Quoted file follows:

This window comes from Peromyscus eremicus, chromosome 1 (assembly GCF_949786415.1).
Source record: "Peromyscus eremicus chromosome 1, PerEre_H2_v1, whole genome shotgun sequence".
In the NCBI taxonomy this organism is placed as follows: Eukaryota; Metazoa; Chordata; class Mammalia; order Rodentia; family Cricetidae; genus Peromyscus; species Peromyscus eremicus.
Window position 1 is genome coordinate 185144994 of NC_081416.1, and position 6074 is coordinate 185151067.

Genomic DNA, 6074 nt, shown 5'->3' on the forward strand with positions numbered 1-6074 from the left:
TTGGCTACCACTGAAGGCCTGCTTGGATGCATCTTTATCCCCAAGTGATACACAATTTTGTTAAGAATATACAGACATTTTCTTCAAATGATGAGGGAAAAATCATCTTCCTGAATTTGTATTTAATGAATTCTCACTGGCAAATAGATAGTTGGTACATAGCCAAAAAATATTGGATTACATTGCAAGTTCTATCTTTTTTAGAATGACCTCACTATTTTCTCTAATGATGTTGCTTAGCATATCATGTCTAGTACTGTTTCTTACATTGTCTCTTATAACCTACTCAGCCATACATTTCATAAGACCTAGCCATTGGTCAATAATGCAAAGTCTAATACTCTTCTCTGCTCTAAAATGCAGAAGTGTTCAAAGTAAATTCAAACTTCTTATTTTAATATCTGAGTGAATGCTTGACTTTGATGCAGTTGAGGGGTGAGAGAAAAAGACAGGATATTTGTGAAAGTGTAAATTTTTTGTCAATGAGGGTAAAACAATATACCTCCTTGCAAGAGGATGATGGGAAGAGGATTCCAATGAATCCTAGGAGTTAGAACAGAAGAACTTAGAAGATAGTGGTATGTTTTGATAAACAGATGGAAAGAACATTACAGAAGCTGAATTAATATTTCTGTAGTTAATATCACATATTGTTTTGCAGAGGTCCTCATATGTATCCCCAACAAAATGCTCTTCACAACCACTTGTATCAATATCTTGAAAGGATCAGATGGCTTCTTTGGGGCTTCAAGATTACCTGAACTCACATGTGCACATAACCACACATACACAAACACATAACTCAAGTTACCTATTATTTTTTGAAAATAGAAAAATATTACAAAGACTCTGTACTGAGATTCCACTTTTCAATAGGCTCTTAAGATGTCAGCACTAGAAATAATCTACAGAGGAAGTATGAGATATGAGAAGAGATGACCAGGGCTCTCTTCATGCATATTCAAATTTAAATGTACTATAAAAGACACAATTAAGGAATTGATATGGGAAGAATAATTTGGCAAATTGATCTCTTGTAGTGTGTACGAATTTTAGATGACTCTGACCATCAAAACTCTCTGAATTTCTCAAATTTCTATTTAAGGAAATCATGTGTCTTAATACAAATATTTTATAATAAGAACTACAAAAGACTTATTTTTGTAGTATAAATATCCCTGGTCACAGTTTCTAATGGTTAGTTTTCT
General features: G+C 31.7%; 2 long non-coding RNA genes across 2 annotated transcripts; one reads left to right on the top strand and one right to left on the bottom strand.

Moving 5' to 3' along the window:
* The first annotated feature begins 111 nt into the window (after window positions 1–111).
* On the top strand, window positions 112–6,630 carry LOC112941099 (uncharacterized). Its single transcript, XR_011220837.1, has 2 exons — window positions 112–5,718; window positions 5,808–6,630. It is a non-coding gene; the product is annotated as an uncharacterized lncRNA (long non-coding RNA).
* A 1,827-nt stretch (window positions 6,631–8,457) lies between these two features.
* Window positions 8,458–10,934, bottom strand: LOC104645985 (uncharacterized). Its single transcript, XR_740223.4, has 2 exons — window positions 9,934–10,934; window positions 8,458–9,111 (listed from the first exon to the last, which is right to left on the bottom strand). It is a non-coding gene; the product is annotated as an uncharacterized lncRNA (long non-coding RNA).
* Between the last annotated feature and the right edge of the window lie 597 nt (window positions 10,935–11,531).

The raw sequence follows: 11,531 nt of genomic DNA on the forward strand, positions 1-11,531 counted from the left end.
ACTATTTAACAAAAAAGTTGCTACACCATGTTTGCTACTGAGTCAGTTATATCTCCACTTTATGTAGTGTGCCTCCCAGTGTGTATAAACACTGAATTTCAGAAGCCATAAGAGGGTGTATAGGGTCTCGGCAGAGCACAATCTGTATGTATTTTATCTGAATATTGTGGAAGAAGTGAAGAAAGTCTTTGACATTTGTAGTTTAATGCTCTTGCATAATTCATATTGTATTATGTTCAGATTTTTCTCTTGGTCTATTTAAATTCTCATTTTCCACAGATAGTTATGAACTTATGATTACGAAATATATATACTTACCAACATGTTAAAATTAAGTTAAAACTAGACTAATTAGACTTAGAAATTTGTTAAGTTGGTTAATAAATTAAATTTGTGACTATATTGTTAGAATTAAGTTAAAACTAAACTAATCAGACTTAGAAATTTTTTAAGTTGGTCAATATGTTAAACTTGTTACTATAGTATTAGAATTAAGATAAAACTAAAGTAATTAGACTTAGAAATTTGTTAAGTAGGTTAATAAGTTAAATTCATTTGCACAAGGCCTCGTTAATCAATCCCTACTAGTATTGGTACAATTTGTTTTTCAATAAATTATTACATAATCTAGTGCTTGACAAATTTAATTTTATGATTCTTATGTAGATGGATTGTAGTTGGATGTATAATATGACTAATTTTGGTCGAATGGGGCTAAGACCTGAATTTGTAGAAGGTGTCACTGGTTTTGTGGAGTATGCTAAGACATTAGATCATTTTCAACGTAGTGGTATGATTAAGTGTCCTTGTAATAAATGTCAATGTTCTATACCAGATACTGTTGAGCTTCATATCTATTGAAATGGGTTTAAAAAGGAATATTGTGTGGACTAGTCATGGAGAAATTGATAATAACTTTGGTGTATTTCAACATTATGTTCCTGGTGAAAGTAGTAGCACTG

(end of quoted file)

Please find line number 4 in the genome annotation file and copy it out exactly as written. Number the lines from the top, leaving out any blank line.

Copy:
Window position 1 is genome coordinate 185144994 of NC_081416.1, and position 6074 is coordinate 185151067.